ACLU of Rhode Island Sues State Over Fate of Provisional Ballots

November 1, 2004

FOR IMMEDIATE RELEASE

Election Officials Plan to Illegally Reject Hundreds of Ballots Cast by Voters Without ID, Group Charges

PROVIDENCE--The American Civil Liberties Union of Rhode Island today filed an emergency lawsuit against the state challenging a decision by the Board of Elections to reject potentially hundreds of provisional ballots to be cast on Election Day. The lawsuit argues that the Board's decision violates the 2002 federal law known as the Help America Vote Act.

In accordance with HAVA, the Board of Elections has adopted procedures requiring any person who registered to vote by mail after January 1, 2003 without submitting an identification document to present ID when they vote on Tuesday or cast a provisional ballot. However, the ACLU learned last week that the Board of Elections has decided not to count those provisional ballots, even though Rhode Island law contains no requirement that voters, newly registered or otherwise, produce identification on election day in order to vote.

ACLU of Rhode Island volunteer attorney John W. Dineen, who filed the lawsuit on behalf of the low-income advocacy group Parents for Progress, said that the Board's position "creates placebo ballots instead of provisional ballots for hundreds of voters."

The ACLU lawsuit argues that the Board's unwritten policy directly violates HAVA, which contains a "fail safe" system for such voters, allowing their votes to count if they are otherwise eligible to vote under state law. The lawsuit seeks a court order barring the state from disqualifying these ballots unless it is determined that an individual voter is ineligible to vote on grounds unrelated to his or her failure to provide ID at the polling place.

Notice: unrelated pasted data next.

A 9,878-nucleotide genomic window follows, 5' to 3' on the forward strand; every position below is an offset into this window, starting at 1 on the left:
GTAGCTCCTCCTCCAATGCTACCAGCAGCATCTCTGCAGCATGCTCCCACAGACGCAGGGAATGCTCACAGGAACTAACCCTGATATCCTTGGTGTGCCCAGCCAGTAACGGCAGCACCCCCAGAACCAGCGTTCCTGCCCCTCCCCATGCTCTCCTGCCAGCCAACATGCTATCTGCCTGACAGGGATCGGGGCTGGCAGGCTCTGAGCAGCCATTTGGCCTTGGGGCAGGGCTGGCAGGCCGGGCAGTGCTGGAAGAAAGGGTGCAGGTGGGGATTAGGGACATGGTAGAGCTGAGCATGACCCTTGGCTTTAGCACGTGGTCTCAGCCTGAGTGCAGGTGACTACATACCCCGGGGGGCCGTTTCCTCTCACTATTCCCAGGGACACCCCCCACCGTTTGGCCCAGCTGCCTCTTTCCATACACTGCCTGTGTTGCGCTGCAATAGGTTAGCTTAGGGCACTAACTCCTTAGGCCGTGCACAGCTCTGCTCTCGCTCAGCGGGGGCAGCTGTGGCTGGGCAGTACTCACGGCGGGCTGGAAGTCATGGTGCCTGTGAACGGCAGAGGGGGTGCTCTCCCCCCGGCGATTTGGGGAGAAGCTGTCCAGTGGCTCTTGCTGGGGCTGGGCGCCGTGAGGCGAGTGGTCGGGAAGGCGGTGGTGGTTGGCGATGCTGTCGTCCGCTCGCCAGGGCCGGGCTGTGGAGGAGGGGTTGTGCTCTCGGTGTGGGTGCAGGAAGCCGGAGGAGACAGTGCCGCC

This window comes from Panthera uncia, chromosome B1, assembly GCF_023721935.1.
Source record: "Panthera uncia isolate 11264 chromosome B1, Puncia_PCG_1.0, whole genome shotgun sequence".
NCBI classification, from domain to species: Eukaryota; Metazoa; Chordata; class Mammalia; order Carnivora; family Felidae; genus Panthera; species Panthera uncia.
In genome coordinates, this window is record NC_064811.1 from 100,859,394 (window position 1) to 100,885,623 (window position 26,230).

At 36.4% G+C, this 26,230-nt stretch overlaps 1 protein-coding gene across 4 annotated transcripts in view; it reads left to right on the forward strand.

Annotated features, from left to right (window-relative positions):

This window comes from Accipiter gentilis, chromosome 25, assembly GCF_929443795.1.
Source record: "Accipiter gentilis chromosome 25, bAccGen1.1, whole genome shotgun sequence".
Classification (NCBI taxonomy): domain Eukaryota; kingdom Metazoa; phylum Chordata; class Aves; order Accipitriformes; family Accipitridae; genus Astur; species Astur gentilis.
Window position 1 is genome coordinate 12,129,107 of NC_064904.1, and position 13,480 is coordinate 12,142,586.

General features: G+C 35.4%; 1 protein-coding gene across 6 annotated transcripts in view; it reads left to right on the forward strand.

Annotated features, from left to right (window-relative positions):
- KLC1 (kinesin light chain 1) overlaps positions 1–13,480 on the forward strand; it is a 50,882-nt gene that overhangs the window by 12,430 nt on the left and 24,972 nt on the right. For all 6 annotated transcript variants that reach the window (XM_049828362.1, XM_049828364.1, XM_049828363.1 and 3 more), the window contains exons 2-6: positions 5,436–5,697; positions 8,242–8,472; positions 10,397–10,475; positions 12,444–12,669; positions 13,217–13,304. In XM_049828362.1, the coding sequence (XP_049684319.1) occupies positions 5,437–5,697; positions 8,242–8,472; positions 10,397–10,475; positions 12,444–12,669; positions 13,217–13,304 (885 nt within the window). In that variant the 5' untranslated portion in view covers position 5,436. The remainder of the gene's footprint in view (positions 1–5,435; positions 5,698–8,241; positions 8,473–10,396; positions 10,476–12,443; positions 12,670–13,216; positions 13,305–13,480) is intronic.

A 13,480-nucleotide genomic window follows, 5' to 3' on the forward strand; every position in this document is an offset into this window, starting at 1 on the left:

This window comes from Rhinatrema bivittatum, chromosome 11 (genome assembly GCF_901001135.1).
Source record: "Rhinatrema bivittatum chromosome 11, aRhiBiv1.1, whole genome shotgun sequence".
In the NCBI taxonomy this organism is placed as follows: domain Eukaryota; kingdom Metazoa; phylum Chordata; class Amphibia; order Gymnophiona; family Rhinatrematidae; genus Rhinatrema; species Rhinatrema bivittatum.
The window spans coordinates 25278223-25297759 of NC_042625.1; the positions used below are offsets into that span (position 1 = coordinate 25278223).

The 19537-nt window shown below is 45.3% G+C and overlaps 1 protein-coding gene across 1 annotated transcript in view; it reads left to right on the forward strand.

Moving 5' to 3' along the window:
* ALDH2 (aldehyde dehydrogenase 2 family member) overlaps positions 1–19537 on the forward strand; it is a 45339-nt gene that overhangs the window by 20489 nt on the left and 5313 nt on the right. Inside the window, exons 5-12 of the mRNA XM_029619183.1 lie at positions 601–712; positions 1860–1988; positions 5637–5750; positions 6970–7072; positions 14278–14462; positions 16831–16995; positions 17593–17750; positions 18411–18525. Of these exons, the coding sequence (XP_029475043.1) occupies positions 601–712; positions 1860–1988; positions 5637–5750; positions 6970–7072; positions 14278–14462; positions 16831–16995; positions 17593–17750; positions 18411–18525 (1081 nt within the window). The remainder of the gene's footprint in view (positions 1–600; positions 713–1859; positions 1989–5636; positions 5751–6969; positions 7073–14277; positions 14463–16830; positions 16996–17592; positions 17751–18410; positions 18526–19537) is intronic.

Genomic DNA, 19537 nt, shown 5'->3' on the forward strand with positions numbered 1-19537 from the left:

The ACLU also said that the ID requirement would mostly affect people who do not drive - particularly low-income people in poorer voting districts, where significant voter registration drives have taken place over the past year - since a driver's license is the most common form of ID likely to be carried by a voter.

According to Parents for Progress Director Heidi Collins, the group has helped register hundreds of new voters this year in Pawtucket - most of them racial minorities - and some are likely to see their votes disqualified unless the Board of Election's position is overturned.

A hearing on the ACLU's request is expected to take place today before Superior Court Judge Daniel Procaccini.

For more information about ACLU activities to protect the right to vote, go to: www.aclu.org/vote.

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